What to expect from party conference season
After a one-year gap because of you-know-what, this autumn sees the return of in-person party conferences. Gone are the speeches delivered over Zoom and calls of “you’re on mute” when someone tries to ask a question; back are lanyard-wearing politicos milling around conference centres and seaside town centres.
I know. I know. The party conferences are not the most uplifting sign of life creeping slowly back to normal, but they have an important role to play in the work that the Royal College of Midwives (RCM) does in reaching out to the politicians who decide so much of what happens in the NHS.
And we will be there. We will be helping to chair a meeting where we will help bring together a number of unions and speak to both Conservative and Labour politicians and party members about the importance of the public service workforce to the local economies of our towns and cities.
We will also be meeting with Members of Parliament, both government and opposition. We will be speaking with them about NHS pay – how you’ve reported to us you feel about the uplift, and about how important it is that next year’s pay rise is a good one for NHS staff. We will also tell them about the reality of the massive midwife shortage across the service. The UK Government has itself admitted that the NHS in England is short of 2,000 midwives; despite this, over the past year the number of midwives in post has only edged up by a few dozen – which works out at about half a midwife extra per trust!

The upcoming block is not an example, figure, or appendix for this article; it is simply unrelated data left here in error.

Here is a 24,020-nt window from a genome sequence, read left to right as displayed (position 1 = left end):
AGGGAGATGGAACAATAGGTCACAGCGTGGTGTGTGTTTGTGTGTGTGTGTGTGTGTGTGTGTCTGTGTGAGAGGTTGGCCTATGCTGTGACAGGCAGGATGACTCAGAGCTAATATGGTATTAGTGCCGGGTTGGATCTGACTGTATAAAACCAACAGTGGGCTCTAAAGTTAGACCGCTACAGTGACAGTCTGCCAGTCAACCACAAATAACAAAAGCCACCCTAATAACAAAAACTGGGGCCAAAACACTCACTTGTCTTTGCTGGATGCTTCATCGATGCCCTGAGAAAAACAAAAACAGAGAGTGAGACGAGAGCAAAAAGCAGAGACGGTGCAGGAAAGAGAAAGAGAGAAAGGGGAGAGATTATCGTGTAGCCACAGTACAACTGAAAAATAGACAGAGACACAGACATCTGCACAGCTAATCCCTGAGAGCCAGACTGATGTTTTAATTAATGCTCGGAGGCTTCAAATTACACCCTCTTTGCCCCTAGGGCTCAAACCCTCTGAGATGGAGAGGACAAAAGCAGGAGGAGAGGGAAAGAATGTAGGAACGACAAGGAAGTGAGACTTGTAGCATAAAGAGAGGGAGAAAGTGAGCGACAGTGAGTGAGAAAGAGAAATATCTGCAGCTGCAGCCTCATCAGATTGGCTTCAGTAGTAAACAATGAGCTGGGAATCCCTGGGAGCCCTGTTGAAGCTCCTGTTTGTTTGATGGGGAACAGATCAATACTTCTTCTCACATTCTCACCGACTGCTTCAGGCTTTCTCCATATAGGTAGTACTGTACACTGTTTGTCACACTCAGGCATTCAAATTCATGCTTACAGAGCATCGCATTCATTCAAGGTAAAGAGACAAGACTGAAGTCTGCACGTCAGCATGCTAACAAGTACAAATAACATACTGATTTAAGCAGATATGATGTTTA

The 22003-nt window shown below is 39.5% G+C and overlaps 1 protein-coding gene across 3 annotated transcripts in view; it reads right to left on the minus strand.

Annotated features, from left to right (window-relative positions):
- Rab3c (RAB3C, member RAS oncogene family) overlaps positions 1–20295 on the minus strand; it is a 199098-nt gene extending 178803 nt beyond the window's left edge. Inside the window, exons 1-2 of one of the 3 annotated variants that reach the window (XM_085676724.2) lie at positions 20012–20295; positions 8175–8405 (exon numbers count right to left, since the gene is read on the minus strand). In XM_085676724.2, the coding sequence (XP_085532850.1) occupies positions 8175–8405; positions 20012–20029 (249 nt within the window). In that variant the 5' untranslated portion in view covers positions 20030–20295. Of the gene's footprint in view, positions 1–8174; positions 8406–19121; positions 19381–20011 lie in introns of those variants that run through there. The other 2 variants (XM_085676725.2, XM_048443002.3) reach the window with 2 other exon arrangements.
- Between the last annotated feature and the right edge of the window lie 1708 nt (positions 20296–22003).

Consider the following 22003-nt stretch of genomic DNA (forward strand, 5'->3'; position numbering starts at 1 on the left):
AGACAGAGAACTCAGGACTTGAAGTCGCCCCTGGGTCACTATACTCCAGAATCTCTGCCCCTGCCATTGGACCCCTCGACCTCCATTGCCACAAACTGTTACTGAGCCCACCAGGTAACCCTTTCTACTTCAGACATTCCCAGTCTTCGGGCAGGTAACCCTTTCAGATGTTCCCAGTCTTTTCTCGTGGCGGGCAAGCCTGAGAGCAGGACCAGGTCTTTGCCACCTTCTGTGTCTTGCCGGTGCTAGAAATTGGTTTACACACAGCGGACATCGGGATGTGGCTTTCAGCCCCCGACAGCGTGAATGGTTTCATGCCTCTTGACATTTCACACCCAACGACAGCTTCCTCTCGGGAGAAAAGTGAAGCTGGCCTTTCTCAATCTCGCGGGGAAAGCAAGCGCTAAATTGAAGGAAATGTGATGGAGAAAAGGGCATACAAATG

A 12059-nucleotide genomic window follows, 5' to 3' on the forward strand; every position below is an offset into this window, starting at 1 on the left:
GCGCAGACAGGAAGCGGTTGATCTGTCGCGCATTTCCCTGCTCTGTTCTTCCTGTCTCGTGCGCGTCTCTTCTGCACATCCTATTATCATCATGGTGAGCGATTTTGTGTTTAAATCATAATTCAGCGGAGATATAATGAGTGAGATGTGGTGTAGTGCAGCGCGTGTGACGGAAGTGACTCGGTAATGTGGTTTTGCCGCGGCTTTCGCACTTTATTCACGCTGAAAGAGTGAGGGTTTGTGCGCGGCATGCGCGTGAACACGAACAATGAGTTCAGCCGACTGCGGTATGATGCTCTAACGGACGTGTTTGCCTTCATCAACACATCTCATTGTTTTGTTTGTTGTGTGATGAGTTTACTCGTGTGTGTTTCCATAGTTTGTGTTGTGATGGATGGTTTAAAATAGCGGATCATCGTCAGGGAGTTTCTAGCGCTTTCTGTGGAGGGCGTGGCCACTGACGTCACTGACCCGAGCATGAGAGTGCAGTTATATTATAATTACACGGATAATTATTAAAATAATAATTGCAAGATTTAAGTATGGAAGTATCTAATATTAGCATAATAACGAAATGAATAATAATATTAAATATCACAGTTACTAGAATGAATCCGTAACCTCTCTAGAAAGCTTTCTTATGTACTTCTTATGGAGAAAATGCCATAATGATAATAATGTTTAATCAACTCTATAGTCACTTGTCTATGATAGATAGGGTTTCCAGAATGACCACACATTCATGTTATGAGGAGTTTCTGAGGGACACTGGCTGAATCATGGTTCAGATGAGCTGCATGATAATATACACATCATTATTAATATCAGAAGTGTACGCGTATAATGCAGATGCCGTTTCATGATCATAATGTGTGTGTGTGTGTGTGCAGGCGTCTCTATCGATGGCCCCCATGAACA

And we will be talking to them about addressing some of the deep and simply unacceptable inequalities faced by so many women in Britain today. There remains, for example, a more than fourfold difference in maternal mortality rates among women from Black ethnic backgrounds and an almost twofold difference among women from Asian ethnic backgrounds compared to white women, according to the 2020 MBRRACE-UK report, Saving Lives, Improving Mothers’ Care.
Added to that, according to a separate MBRRACE-UK report, stillbirth rates for Black and Black British babies were over twice those for white babies, while neonatal death rates were 45 per cent higher; for babies of Asian and Asian British ethnicity, stillbirth and neonatal death rates were both around 60 per cent higher than for babies of white ethnicity. The stillbirth rate was 1 in 295 for white babies, 1 in 188 for Asian babies and 1 in 136 for Black babies.
The party conferences are an excellent opportunity to reach a good number of MPs in quick succession, away from the demands of Parliament – where MPs can be called away at a moment’s notice to vote on this or that amendment. And the RCM will be there, speaking to decisionmakers about the issues affecting midwives, maternity support workers and the service.